Azos Beneficial Microbes are Nitrogen-Fixing Bacteria. Of all the nutrients transported to plants through the soil, nitrogen is required in the greatest amount. Because it drives chlorophyll production in the foliage and keeps plants green and efficient.
It is a fundamental part of amino acids and other compounds that assure crop health and productivity. A major part of every protein molecule and soils are often deficient of this element. However, the atmosphere is comprised of around 80% nitrogen which is in a form (N2 or Atmospheric Nitrogen) that is not conventionally available to plants.
Somewhere along with the evolutionary development of the Plant – Soil – Microbial Matrix, certain bacteria began to specialize in tasks to enhance plant growth. Which in return provided the microbes with a food source exchange opportunity. A select group of bacteria classified as “Diazotrophs” began to supply nitrogen to plants from a range of sources. Including decomposed plant litter, dead micro-organisms, and sequestration of atmospheric nitrogen. Azos belongs to the last of these groups and functions primarily as an atmospheric nitrogen converter.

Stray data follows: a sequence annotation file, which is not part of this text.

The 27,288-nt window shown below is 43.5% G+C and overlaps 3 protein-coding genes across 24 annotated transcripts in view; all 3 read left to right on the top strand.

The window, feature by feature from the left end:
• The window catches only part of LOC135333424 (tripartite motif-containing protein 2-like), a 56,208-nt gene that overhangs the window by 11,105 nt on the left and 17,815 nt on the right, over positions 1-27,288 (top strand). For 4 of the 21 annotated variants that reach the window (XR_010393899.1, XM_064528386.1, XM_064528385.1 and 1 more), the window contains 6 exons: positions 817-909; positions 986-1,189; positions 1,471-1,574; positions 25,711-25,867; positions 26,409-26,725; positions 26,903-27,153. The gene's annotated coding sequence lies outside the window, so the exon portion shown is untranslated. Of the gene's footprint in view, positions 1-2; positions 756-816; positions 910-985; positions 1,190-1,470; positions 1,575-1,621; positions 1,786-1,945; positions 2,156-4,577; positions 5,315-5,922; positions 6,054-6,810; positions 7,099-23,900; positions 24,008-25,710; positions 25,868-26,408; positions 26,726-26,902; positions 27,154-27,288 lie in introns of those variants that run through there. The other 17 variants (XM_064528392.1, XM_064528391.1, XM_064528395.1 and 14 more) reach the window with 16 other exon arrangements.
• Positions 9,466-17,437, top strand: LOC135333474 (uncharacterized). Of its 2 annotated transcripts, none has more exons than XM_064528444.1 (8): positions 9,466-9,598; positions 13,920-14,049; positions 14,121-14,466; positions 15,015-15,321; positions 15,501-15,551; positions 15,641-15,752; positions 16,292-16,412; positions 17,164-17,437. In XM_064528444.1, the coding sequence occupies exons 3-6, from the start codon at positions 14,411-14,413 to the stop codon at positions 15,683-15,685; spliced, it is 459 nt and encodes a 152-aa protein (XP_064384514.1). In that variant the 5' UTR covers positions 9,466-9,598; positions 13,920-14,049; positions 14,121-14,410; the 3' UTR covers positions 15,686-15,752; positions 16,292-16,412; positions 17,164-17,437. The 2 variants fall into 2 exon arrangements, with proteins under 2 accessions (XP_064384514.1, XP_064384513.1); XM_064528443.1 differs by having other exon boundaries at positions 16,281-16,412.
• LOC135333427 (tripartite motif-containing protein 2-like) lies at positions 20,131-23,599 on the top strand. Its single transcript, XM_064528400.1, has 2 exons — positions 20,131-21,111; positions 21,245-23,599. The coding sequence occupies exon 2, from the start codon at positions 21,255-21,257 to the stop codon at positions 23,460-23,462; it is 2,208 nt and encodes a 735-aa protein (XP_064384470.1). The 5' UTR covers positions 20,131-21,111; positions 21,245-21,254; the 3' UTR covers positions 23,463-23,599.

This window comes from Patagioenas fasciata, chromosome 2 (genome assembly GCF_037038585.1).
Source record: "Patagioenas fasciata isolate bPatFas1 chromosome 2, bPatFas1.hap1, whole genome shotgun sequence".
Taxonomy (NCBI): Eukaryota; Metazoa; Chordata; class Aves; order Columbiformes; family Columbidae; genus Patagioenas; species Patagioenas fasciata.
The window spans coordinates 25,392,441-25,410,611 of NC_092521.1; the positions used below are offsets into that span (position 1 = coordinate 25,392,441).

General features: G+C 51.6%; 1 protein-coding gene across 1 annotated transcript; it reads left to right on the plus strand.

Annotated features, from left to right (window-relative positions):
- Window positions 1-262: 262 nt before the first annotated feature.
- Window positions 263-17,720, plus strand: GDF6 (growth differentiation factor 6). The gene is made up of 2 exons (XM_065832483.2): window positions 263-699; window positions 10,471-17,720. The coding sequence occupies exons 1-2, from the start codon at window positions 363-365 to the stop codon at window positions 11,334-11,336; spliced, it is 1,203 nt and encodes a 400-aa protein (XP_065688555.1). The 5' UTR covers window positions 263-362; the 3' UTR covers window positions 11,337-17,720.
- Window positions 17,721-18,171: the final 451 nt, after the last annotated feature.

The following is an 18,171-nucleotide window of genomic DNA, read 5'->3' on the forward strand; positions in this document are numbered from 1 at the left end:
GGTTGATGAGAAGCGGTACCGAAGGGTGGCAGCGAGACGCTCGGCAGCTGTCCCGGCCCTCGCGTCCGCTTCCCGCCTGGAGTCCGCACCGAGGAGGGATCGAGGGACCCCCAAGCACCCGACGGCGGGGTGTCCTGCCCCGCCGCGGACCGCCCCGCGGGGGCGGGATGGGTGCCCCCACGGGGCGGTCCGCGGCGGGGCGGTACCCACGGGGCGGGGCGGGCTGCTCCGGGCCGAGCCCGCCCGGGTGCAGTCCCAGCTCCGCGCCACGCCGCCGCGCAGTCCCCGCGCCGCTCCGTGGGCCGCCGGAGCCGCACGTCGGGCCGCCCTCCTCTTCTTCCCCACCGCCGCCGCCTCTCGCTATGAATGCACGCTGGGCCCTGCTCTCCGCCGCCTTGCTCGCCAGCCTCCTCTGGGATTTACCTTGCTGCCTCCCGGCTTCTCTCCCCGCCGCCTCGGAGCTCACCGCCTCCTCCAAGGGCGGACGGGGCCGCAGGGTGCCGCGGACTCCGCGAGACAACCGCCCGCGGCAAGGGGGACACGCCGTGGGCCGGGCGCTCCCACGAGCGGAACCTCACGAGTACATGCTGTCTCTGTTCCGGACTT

Originally isolated in the Amazon Basin where there is a lack of soil, basically Azos Beneficial Microbes assists in the rapid breakdown of any vegetation by hungry microbes. And, the environmental conditions which require “Growth to Survive” is a fundamental proposition of the ecosystem.
Azos specialises in the highly-efficient conversion of the N2 form of nitrogen into plant-available NH3 ammoniacal nitrogen.
With the increased accessibility of nitrogen in the soil, Azos can catalyze a natural hormone within plants that help promote more root and vegetative growth. Azos is great for rooting out cuttings, transplants, and water-borne applications throughout various plant stages.